We must bolster Ukraine’s forces now, Sunak tells world leaders
Rishi Sunak has told world leaders they must arm Ukraine now and set about boosting its long-term future against further Russian aggression.
The Prime Minister, in a speech at the Munich Security Conference on Saturday, had a two-fold message for the West.
The British leader said that Ukraine needed military backing by allies to counter any spring offensive by Russian president Vladimir Putin’s troops.
But he argued the West must also start to put in place the foundations to strengthen Kyiv’s security in the long term.
He told the Bavarian summit there was a need to “bolster” Kyiv’s armed forces immediately and to “double down” on the West’s backing for its defence against Russia’s invasion.
Mr Sunak cited the provision of UK tanks and his administration’s decision to begin training Ukrainian pilots to fly Nato-standard fighter jets as an example of how Britain was playing its part.
But with one eye on the Nato summit in Vilnius, Lithuania, in July, he urged other Western leaders to commit to providing “Nato capabilities” for Ukraine’s armed forces to secure its borders for the future.
Mr Sunak told the summit: “Our collective efforts are making a difference but with every day that passes, Russian forces inflict yet more pain and suffering.
“Now the only way to change that is for Ukraine to win.”
He added: “We need to do more to boost Ukraine’s long-term security.
“We must give them the advanced, Nato-standard capabilities that they need for the future.
“And we must demonstrate that we’ll remain by their side, willing and able to help them defend their country again and again.”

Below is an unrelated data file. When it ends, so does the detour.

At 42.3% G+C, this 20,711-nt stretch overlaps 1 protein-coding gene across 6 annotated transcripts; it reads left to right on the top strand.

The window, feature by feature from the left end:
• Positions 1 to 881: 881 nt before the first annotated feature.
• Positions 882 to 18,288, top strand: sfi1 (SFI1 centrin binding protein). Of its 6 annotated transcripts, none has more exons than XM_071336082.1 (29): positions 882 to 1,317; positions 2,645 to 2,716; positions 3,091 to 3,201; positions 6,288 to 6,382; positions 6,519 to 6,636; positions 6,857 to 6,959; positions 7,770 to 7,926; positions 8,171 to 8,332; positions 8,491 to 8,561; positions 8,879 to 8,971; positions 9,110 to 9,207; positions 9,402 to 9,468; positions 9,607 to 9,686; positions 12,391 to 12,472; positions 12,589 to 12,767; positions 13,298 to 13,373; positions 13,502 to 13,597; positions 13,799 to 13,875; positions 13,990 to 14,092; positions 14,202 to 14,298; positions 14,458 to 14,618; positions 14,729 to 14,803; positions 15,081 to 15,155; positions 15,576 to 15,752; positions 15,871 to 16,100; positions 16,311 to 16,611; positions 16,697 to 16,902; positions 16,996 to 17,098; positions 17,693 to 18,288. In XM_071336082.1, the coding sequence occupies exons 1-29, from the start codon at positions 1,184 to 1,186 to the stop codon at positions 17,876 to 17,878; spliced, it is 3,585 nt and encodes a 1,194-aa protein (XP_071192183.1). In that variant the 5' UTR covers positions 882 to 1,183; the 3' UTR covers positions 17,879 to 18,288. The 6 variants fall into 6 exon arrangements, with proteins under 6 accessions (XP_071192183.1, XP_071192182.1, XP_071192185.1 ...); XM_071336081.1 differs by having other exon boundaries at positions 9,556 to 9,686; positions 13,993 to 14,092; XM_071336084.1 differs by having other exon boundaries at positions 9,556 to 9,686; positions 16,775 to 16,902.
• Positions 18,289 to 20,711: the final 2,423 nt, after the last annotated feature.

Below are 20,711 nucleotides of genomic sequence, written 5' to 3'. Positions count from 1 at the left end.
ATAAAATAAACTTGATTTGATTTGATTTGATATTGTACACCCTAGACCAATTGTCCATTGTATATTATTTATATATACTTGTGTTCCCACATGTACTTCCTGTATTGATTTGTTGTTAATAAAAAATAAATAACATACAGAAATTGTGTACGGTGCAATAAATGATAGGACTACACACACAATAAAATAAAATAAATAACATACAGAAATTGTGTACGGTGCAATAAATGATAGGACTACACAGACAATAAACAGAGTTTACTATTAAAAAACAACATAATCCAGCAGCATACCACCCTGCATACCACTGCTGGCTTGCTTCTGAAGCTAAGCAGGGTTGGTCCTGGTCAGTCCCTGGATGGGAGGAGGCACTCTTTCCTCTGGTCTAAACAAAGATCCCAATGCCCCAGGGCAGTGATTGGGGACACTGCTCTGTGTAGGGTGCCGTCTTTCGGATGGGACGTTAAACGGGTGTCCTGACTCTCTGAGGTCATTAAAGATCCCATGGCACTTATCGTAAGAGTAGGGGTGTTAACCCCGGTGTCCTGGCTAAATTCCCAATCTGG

Mr Sunak also said securing a lasting peace would mean “upholding international law” and making Moscow pay reparations to Kyiv.
Taking questions after his speech, Mr Sunak urged allies to “seize” the moment to help ensure Moscow is defeated.
He said Ukraine needed the “means to fight back” and that upping support, something he said the UK had taken a lead on, would allow Ukrainian president Volodymyr Zelensky’s forces to gain a “decisive advantage on the battlefield”.
The Prime Minister added: “That would be my pitch to everyone … is do what we are doing, join the countries that are providing that support, intensifying and accelerating it now … I think the alternative is far worse.
“We are all united in wanting Ukraine to win and if there’s an opportunity to do that sooner, and take advantage of the moment that we have, why would we not seize it? What are we waiting for?”
He argued that the “security guarantees, the architecture that was in place before this war has failed Ukraine” and called for Nato’s approach to threats to be reviewed at its summit in the summer.
Others to speak at the summit on Saturday included US vice-president Kamala Harris and Nato secretary general Jens Stoltenberg.
Before his speech, Mr Sunak held bilateral talks with German chancellor Olaf Scholz and will later speak with Ms Harris, along with the leaders of Poland, Sweden and Finland.
According to No 10, the Prime Minister “stressed the need for allies to think not just about securing peace in the short term, but about strengthening Ukraine’s long-term defences” during his conversation with Mr Scholz.
The UK has provided £2.3 billion of military support to Ukraine and Mr Sunak said he was committed to matching or exceeding that contribution this year.